By Robin Emmott and Sabine Siebold
BRUSSELS (Reuters) – NATO would be likely to reinforce its troop presence in the Black Sea and the Baltics while fending off cyberattacks if Russia were to invade Ukraine, diplomats and former officials said.
But with the Western military alliance under no treaty obligation to defend Ukraine, which is not a NATO member, some of the toughest decisions could fall on the European Union.
They include how to hit Moscow with any new economic sanctions, the fallout from any shortage of Russian natural gas to Europe and taking in refugees fleeing war.
Russian Deputy Foreign Minister Sergei Ryabkov has said that diplomacy last week over legally binding security demands had come to a “dead end”. Envoys and experts are divided over whether Russia will invade Ukraine.
The Kremlin has massed 100,000 troops near Ukraine’s borders, a buildup https://www.reuters.com/world/europe/russia-belarus-plan-joint-military-drills-february-lukashenko-2022-01-17 that the West says is preparation for a war to stop Ukraine ever joining NATO. Russia denies planning an invasion.
NATO is already intensifying the strategy it has employed since Russia annexed the Crimea peninsula from Ukraine in 2014, with more defensive military planning, modernising deterrents, supporting Ukraine with cyberwarfare teams and seeking dialogue with Moscow.
As there is a risk of any conflict spilling over into NATO territory around the Black Sea, the alliance faces the dilemma of how much more to prepare and how to support Kyiv.
Even though NATO agreed at a summit in Bucharest in 2008 that Ukraine would one day become a NATO member, the alliance is not bound by its founding treaty to defend Ukraine.
U.S. President Joe Biden has ruled out sending U.S. troops to Ukraine to fight Russian soldiers.
NATO Secretary-General Jens Stoltenberg said on Nov. 30: “It is important to distinguish between NATO allies and partner Ukraine … Ukraine is a partner, a highly valued partner.”
Two NATO diplomats said Western steps to support Ukraine could range from more U.S. weaponry and drones for the Ukrainian armed forces to intensified training of Ukrainian forces – especially in ways to react to any Russian missile attacks. Britain has begun supplying Ukraine with anti-tank weapons.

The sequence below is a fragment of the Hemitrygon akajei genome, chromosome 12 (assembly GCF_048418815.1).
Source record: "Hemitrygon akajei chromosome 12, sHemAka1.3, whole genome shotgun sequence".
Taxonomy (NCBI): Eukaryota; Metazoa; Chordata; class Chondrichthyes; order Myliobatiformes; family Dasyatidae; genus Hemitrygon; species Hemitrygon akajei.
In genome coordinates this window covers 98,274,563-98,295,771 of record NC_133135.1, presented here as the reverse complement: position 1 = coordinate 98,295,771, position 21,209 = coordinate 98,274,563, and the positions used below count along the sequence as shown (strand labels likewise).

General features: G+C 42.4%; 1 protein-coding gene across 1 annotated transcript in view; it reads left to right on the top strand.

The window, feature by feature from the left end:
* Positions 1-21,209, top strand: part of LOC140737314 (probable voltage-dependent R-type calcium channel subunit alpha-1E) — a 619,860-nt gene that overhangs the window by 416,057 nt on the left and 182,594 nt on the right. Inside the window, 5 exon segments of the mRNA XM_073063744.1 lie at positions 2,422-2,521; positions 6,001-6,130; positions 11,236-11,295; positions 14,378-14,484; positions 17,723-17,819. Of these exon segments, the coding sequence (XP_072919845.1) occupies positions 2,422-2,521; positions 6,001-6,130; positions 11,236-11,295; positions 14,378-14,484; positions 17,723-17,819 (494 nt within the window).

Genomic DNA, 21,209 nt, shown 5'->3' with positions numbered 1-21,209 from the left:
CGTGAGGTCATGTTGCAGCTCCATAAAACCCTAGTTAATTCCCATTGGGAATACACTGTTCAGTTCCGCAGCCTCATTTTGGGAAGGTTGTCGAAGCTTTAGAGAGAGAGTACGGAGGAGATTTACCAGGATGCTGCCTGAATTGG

Stoltenberg said the Western military alliance would sign an agreement on closer cybersecurity cooperation with Kyiv in the coming days, without giving more details, after cyberattacks https://www.reuters.com/world/europe/exclusive-ukraine-suspects-group-linked-belarus-intelligence-over-cyberattack-2022-01-15 on Ukrainian government websites last week.
NATO’S BALTIC FOCUS
Hans-Lothar Domroese, a retired German general who led one of the highest NATO commands until 2016, said that if Russia invaded Ukraine, NATO would “raise the alert levels.”
“NATO might reinforce the eastern front, sending bigger military units to Poland and the Baltic states, something NATO has ruled out so far. NATO might also base troops in south-eastern Europe,” he told Reuters.
That would still be in defence of NATO territory, but would send a message of resolve to Russia.
Since 2014, NATO has prioritised reinforcing the Baltics, and has deployed four multinational battalion-size battlegroups led by Canada, Germany, Britain and the United States in Latvia, Lithuania, Estonia and Poland.
Estonia’s prime minister told Reuters last week that the Baltic states were talking to allies about increasing military deployments on their soil, and Stoltenberg has said any Russian attack on Ukraine would spur a decision.
Denmark agreed last week to send four more F-16 warplanes to Lithuania and a frigate to help patrol the Baltic Sea.
The troops serve as a “trip wire” for NATO’s 40,000-strong response force to come in quickly and bring more U.S. troops and weapons from across the Atlantic.
POSSIBLE SPILLOVER IN BLACK SEA REGION
Retired U.S. General Ben Hodges, who commanded U.S. army forces in Europe from 2014 until 2017, said NATO allies should prepare for broader consequences from any Russian invasion of Ukraine. He warned that the militarised Crimea peninsula has become Russia’s “unsinkable aircraft carrier”.
“I would expect that if there is a new offensive on a significant scale, there is a chance of a spillover, whether at sea, in the air, in cyber,” Hodges told Reuters.
“If there is a new offensive, then we have three NATO allies in the Black Sea region: Romania, Bulgaria and Turkey … We should be taking all steps for our collective defence.”
The two NATO diplomats said allied defence ministers were likely next month to discuss sending more forces to NATO’s multinational division headquarters in Romania. Although operational since 2017, it remains only a land command, without immediate air, maritime or special forces.
Hodges said a more substantial operational centre would include more naval and air exercises, intelligence sharing, greater monitoring of Russian submarines and commercial port visits to Crimea, and ultimately better preparation for conflict.
Romania has pushed for a bigger NATO naval presence on the Black Sea, but its neighbour Bulgaria is wary of provoking Russia. The involvement of Turkey, a member of NATO but not of the EU, would be crucial.
(Editing by John Chalmers and Timothy Heritage)